Within days after his resignation, Schupp commenced employment as a sales representative with Abrasive-Tool Corp. ("Abrasive"). (¶ 41.) Abrasive sells many of the same products as IDG and offers customers similar services. (¶¶ 42-44.) Schupp works out of Abrasive's Buffalo office, which is within ten miles of IDG's Buffalo office. (¶ 45.) The NCA provides that for a twelve month period from the date of his termination, Schupp will not accept employment from any competitor of IDG for the performance of work similar to the work he performed for IDG within a fifty mile radius of any office to which he was assigned during the twelve months prior to his termination. (Ex. A ¶ 7(a).)
Schupp has solicited orders on behalf of Abrasive from long-standing, major revenue producing clients he was assigned to service and entertain during his employment with IDG. (¶¶48-51, 56.) In addition, Schupp relayed to an IDG customer confidential information regarding its Amherst Office's control over pricing issues. (¶ 54.) IDG believes Schupp is using and/or disclosing his knowledge of IDG pricing policies to solicit orders from IDG customers on behalf of Abrasive. (¶ 57.)
IDG claims that as a result of Schupp's actions, it has suffered an indeterminate economic loss, and that its customer goodwill has been irreparably damaged.
IDG's Complaint, filed on January 29, 2010, asserts five causes of action: (1) breach of the NCA's non-competition provision (¶ 7(a)), (2) breach of the NCA's non-solicitation provision (¶ 7(b)), (3) breach of the NCA's non-disclosure provision (¶ 7(d)) and of the Confidentiality Agreement, (4) unfair competition, and (5) theft of trade secrets. Four days after filing the Complaint, IDG moved for a temporary restraining order and preliminary injunction.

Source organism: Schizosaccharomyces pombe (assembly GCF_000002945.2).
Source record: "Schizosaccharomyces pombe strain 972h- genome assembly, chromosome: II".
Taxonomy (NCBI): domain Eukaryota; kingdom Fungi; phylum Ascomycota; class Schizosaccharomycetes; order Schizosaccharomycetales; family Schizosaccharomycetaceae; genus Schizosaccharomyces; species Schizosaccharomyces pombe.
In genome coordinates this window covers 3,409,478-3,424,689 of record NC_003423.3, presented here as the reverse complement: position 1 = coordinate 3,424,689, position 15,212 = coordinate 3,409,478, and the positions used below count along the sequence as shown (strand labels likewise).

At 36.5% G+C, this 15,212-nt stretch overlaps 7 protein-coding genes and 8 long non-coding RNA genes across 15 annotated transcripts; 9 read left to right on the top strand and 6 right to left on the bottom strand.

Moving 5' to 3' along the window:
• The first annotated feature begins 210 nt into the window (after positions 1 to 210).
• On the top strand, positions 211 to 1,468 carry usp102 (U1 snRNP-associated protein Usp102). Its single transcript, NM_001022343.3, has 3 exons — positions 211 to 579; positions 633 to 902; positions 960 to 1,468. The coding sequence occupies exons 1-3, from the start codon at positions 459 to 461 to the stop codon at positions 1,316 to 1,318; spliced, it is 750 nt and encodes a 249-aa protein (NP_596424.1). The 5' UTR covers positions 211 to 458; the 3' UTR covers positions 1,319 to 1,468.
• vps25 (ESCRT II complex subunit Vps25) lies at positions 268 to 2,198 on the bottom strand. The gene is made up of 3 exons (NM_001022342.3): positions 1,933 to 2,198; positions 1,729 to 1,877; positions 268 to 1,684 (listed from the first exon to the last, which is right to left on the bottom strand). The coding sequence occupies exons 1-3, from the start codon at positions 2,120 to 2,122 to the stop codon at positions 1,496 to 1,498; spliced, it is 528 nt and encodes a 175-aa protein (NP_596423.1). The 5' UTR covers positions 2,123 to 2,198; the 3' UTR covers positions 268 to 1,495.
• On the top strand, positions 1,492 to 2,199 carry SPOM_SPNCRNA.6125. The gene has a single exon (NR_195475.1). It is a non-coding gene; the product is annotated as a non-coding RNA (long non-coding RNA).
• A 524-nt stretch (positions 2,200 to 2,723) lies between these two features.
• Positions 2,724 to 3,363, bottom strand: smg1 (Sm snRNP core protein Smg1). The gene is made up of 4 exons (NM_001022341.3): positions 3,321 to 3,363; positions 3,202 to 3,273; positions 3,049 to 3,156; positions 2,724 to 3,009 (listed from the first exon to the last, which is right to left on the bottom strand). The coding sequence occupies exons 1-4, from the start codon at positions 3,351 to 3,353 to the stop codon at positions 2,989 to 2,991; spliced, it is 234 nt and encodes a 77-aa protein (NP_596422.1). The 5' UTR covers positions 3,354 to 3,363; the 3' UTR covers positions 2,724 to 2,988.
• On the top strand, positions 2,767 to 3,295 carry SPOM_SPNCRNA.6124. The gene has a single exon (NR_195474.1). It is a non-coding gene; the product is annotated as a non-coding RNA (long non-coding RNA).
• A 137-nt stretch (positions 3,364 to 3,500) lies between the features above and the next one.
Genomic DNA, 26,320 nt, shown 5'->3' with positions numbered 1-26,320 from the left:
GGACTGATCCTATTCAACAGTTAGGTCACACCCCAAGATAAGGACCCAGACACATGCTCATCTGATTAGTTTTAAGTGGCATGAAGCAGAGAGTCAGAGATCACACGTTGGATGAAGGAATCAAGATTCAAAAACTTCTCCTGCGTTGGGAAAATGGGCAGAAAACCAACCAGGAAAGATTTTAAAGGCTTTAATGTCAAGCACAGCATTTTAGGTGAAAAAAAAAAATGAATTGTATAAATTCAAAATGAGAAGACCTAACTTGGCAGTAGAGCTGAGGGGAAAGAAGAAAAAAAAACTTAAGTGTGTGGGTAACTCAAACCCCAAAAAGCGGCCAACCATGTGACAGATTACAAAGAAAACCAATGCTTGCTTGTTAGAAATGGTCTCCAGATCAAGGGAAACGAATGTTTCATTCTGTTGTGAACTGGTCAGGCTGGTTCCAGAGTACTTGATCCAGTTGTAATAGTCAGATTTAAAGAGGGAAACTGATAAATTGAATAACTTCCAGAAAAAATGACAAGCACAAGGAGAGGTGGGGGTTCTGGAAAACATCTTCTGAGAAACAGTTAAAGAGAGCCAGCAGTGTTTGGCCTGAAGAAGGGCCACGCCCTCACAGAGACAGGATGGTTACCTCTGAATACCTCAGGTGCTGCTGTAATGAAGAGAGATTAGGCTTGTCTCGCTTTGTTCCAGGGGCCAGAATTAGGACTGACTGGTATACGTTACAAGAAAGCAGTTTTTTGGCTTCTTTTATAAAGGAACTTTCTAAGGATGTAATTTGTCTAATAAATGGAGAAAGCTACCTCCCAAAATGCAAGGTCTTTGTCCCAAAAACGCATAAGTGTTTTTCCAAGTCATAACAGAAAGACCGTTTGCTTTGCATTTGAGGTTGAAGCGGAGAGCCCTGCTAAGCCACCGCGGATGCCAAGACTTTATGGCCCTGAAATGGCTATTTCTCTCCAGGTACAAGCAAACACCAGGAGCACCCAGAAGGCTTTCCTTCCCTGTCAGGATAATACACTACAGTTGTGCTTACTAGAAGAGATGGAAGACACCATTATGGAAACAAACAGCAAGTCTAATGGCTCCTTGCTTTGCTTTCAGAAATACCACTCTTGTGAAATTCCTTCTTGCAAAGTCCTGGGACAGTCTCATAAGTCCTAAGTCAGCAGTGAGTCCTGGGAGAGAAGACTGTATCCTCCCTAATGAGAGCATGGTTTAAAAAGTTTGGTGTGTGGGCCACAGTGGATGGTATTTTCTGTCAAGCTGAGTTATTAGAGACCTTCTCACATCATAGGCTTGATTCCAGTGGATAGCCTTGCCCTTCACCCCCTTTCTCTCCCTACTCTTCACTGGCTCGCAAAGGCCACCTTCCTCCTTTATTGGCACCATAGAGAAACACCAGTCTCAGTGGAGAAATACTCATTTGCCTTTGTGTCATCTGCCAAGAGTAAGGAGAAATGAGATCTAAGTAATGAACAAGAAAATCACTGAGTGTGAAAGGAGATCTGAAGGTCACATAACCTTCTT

At a conference on February 8, 2010, the parties agreed to attempt to resolve the matter and mediation ensued. The matter was not resolved and the Court set a briefing schedule for the motion on February 18, 2010.
On February 23, 2010, Defendant filed an Answer to Complaint and Counterclaim with appended exhibits. (Docket No. 16.) Thereafter, Defendant filed a Cross-Motion to Dismiss.
On April 5, 2010, the Court requested supplemental briefing in connection with Plaintiff's motion. Briefing on both motions is now complete.
Plaintiff is a Georgia company, Defendant resides in New York, the NCA, executed in Pennsylvania, provides that "this Agreement shall be construed under the laws of the State of North Carolina," and, as best this Court can discern, the conduct underlying IDG's claims occurred in New York and Pennsylvania (i.e., within the territory covered by IDG's Amherst, NY office). Nevertheless, both IDG and Schupp assume that New York law applies.
"[S]ince neither party has raised any choice of law issues, it can be said that they have consented to the application of the forum state's law." Mangual v. Pleas, No. 02 Civ. 8311, 2005 U.S. Dist. LEXIS 19785, at *6 n.1 (S.D.N.Y. Sept. 8, 2005); see also, Clarkson Co. Ltd. v. Shaheen, 660 F.2d 506, 512 n.4 (2d Cir. 1981) ("[N]one of the parties claimed the applicability of Canadian law or asserted that it differs from that of New York. Each seems to have assumed that New York law governs. Hence, the district court was not obligated to take judicial notice of Canadian law and correctly applied forum law."); Henneberry v. Sumitomo Corp. of Am., No. 04 Civ. 2128, 2005 U.S. Dist. LEXIS 7475, at *14 n.3 (S.D.N.Y. Apr. 27, 2005) ("[T]he parties have not raised choice of law issues. Instead, the parties' briefs assumed that New York State law applies. Where the parties so assume, the Court need not address choice of law sua sponte."). This Court will proceed, at least with regard to the instant motions, based on the parties' consent to the application of New York State law.